• Antara Basu

FROM CLOSETS TO THE STREETS

"I hate the word homophobia. It's not a phobia. You're not scared. You're an asshole."

- Morgan Freeman


A customary rainbow flag, rainbow-painted cheeks, hand-drawn posters which would have made Da Vinci proud, people wearing ‘Love Is Love’ outfits and a little bit of courage. And there, you'll have yourselves the ideal, pride parade beginner pack. And it isn’t until we reach the later phases that we realize that the problem goes much beyond rallying on the streets and chanting slogans. Being a part or an ally of the LGBTQ+ community recognizes deep-rooted perversions within the various notions of various people. April 2014, when the Supreme Court released the verdict in the NALSA V UNION OF INDIA, or the Section 377 revocation on September 2018 are both considered as landmark judgments in the monumental fight for the freedom of our LGBTQ+ community. These decisions not only represent a truly equal status amongst people, disregarding their sexual orientation, but also accentuates an important detail; the extensive path that India has yet to walk, on this road to rights.

May 17, 1990, the World Health Organisation decided to classify homosexuality as a mental disorder, and today in 2020, we as a society continue to do the same even after years of development. Because we refuse to accept that the choice about who a person loves is personal. Unbelievable isn't it? One of the distinguished issues that we need to counter in the current scenario is pseudo acceptance. Waving a rainbow flag to show solidarity but not wanting your children to identify as gay or trans. Or the pseudo-liberals with their beautifully cultivated progressive attitude and admirable forward-thinking but who refuse employment to people on the basis of their sexual orientation does not mean being an ally of the LGBTQ+ community. Ranging from housing discrimination to homelessness and even hate violence that proves to be fatal for many, LGBTQ+ people face threats to life just because other people believe that it is okay for them to dictate the lives of those who don’t concern them.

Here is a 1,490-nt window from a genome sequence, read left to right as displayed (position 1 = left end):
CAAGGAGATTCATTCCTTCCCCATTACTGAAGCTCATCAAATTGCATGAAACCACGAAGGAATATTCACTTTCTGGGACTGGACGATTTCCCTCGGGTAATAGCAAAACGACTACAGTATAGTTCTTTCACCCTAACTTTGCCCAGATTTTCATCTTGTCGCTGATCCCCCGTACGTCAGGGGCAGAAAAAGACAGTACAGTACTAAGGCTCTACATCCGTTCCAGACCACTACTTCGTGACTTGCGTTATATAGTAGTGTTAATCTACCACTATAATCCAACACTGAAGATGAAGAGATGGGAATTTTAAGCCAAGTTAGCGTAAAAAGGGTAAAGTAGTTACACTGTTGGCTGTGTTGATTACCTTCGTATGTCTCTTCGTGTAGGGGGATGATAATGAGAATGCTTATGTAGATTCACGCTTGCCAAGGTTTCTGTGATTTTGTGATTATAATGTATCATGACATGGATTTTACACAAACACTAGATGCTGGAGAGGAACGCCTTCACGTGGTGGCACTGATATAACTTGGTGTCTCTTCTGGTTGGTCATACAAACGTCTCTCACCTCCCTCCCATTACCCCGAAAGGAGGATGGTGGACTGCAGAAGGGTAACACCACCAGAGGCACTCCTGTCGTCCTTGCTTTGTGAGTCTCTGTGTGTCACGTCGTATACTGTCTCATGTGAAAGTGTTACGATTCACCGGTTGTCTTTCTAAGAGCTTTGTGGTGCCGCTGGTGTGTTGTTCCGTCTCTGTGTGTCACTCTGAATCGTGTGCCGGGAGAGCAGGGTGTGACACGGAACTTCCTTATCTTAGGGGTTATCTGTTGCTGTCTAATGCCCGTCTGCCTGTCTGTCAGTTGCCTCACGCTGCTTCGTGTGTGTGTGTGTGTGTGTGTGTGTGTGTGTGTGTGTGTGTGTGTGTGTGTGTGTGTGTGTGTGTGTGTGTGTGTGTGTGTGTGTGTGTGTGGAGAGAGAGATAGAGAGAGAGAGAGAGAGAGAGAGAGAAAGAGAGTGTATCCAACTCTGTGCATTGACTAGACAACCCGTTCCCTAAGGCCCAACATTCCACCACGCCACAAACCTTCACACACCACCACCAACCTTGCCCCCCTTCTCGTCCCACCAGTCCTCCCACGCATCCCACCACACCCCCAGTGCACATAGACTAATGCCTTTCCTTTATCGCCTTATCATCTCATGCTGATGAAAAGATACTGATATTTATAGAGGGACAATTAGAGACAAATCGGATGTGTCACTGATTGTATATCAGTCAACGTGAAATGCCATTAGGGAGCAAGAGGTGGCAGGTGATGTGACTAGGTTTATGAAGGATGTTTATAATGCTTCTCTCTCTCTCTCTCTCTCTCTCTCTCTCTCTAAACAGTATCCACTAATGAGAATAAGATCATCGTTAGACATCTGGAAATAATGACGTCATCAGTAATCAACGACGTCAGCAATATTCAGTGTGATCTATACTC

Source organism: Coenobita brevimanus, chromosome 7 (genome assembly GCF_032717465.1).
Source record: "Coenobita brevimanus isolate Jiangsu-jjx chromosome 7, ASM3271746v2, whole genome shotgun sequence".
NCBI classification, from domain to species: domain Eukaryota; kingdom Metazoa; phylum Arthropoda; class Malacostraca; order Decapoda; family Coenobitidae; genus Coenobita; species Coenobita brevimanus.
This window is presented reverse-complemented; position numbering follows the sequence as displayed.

India can approve of countless legislation's and yet we will never be able to fully guarantee the rights and safety of our LGBTQ+ community until we can drain out prejudice and bigotry from thought. And in a country like ours, with a majority of the population uneducated, ignorance is rampant. Even within the literate masses how can we discuss sexuality when even the thought of sex is regarded as forbidden. Today if we as straight cis men and women, protected by the veil of our cisness and straightness, are denied basic human dignity, equality, and rights-based on a very personal choice, it seems unfair. And that is exactly how we are allowing our LGBTQ+ counterparts to be treated. The fight for true equality demands not our silence but our raging voices. In this 21st century, it is time we come out of our ignorance before coming out of our closets.